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Photo Credit: James Guillory/USA TODAY Sports

Can Oilers win Cup with McDavid’s cap hit?

According to Ryan Rishaug and Elliotte Friedman, Connor McDavid’s new contract will be eight years with a $13.25 million cap hit. He will have the largest cap hit in the NHL, a 21.2% increase over Patrick Kane and Jonathan Toews’ hit of $10.5 million.

It is a massive contract and the reported $106 million total is the 3nd largest in NHL history. Shea Weber’s 14-year deal was worth a total of $110 million, but his cap hit is $7.85 million, while Alex Oveckin has the highest at $124 over 13 years. You can’t sign a player for longer than eight years now.

The main question in Oilersnation is how will McDavid’s cap hit impact the Oilers’ chances of winning the Stanley Cup?

Having McDavid on the team gives the Oilers an advantage over most teams, but in the NHL you need depth and very good complementary players to win.

This past season McDavid played 21:07/game in the regular season and 22:24 in the playoffs. He’ll be on the ice 35-37% of the game. He can impact the game more in those minutes than most players, but the other 63-65% of the time the Oilers will need a good supporting cast if they hope to hoist the Cup sometime in the next nine seasons.

His new salary will undoubtedly impact Peter Chiarelli and how he constructs his team, but is a $13.25 million cap hit detrimental to winning?

Here is a quick look at the highest cap hit on recent Stanley Cup winning teams.

2017: Evgeni Malkin $9.5 million. 13% of salary cap ($73 million)
2016: Evgeni Malkin $9.5 million. 13.3% of salary cap. ( $71.4 million)
2015: Patrick Kane or Jonathan Toews $6.3 mill. 9.1% of salary cap ($69 million)
2014: Drew Doughty $7 million. 10.8% of salary cap. ($64.3 million)
2013: Kane or Toews $6.3 million. 10.5% of salary cap. **(cap was said to be $60 million, but could spend to $70.2 prorated due to lockout)
2012: Doughty $7 million. 10.8% of salary cap. ($64.3 million)
2011: Zdeno Chara $7.5 million. 12.6% of salary cap. ($59.4 million)
2010: Brian Campbell $7.142 million. 12.6% of salary cap. ($56.8 million)
2009: Sidney Crosby $8.7 million. 15.3% of salary cap. (56.7 million)

Crosby had the highest individual % in 2009. Since reports of McDavid’s new deal broke, many have compared it to Crosby’s 2nd contract and how they are similar in percentage of the salary cap at the time. When Crosby signed his new deal his percentage of the team’s cap was 17.3% and McDavid’s is 17.6%. So, yes that is accurate, however, I think it is a bit misleading. We are unlikely to see a similar increase in the cap after the deals were signed. The Oilers would need a massive increase for McDavid’s percentage to be similar to Crosby’s when the 2017/2018 season begins.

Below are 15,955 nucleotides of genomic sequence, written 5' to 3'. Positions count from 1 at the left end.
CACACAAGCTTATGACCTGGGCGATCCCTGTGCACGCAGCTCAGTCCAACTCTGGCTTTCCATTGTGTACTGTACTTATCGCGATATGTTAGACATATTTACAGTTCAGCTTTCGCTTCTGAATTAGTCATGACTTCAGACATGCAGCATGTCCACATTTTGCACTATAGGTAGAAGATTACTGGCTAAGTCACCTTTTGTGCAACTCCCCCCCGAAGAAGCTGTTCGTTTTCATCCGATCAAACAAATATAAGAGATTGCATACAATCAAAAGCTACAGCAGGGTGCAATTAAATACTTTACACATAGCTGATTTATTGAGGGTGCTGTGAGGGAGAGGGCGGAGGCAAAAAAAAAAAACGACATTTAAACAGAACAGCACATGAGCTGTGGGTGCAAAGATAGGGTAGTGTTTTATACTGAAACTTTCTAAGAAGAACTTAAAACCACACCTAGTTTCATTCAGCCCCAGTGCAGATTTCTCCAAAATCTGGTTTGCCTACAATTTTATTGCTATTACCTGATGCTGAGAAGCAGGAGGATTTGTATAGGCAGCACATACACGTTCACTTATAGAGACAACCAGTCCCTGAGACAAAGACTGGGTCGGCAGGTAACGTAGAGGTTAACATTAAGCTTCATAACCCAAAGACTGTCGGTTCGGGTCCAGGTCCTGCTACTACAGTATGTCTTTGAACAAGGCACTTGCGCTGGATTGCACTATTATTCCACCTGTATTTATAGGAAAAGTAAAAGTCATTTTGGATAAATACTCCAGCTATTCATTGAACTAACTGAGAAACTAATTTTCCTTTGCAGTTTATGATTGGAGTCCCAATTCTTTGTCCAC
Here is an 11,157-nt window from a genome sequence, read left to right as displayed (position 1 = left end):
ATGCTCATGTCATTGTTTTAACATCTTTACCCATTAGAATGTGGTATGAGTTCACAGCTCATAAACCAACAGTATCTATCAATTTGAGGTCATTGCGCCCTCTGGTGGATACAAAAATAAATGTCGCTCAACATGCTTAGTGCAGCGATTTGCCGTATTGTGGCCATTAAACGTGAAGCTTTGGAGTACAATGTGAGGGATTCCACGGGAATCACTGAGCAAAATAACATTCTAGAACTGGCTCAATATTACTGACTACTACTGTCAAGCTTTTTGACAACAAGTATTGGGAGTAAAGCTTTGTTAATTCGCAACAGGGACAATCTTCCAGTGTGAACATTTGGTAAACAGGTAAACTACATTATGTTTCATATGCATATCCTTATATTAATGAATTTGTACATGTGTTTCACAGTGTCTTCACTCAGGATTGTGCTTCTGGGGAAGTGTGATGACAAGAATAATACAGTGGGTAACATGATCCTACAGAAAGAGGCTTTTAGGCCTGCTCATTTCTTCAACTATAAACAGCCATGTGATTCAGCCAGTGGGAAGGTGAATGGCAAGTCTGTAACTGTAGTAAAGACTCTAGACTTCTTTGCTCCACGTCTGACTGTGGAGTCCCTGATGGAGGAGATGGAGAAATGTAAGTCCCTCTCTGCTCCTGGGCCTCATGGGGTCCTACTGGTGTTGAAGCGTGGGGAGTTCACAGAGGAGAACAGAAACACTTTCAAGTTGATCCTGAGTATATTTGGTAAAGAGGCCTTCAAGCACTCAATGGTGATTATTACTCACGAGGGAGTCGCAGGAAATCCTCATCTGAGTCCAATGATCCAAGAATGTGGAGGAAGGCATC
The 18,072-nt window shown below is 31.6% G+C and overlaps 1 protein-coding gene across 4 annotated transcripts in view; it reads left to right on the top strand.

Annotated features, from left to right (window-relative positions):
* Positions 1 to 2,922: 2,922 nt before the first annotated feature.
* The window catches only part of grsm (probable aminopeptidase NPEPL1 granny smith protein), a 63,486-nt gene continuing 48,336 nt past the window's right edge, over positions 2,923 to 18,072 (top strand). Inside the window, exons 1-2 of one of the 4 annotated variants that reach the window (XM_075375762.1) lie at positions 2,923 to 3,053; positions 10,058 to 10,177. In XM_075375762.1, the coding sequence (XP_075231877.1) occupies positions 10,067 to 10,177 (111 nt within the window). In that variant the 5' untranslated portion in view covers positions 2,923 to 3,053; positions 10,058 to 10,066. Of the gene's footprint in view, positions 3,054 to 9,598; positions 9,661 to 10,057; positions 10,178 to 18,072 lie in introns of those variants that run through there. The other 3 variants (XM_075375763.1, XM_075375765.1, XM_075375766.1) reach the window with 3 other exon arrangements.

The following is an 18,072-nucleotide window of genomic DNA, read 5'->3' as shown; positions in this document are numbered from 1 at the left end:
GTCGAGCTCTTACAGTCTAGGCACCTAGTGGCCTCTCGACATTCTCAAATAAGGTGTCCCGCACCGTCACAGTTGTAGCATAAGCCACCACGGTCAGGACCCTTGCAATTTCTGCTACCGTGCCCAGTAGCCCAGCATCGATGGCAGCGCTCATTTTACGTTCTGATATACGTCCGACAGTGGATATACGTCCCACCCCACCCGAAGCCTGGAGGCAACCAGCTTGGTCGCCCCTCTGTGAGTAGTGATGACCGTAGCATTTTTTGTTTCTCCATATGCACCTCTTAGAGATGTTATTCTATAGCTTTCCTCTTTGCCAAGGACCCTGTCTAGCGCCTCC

When Crosby signed his extension on July 10th, 2007 the salary cap for the 2007/2008 season was $50.3 million. It jumped to $56.7 million (a 12.7% increase) for the 2008/2009 season when Crosby’s deal kicked in. In order for McDavid’s contract to have a similar 15.3% of the total cap next season, the cap will need to come in at $86 million. A whopping $11 million increase from this year. To date the largest one season increase for the salary cap was $6.4 million. I’d be stunned if we see that large of an increase.

But one player doesn’t win the Cup, great teams win it. I think it helps to look at the core of a team and their salaries to see how Cup winners succeed under a salary cap.

CORE CAP HITS

Jan 21, 2017; Calgary, Alberta, CAN; Edmonton Oilers center Connor McDavid (97) celebrates his goal with teammates against the Calgary Flames during the second period at Scotiabank Saddledome. Mandatory Credit: Sergei Belski-USA TODAY Sports

The 2017 Penguins had Malkin, Crosby, Phil Kessel, Marc-Andre Fleury/Matt Murray and Kris Letang as their core five players. Letang was injured for the playoffs, but he was their #1 defender and they managed to acquire Ron Hainsey at the deadline to fill in admirably at a very low price. The Penguins were also unique because Murray and Fleury split time in the playoffs, but both were on the cap, so I will use Fleury’s number because he, like Letang, was one of their core guys to start their back-to-back Cup runs.

This past season those core five players totalled $38 million in cap space. They made up 52% of the Penguins’ overall cap.

In 2016 they had the same $38 million in cap space. They ate up 53.2% of the Penguins’ cap.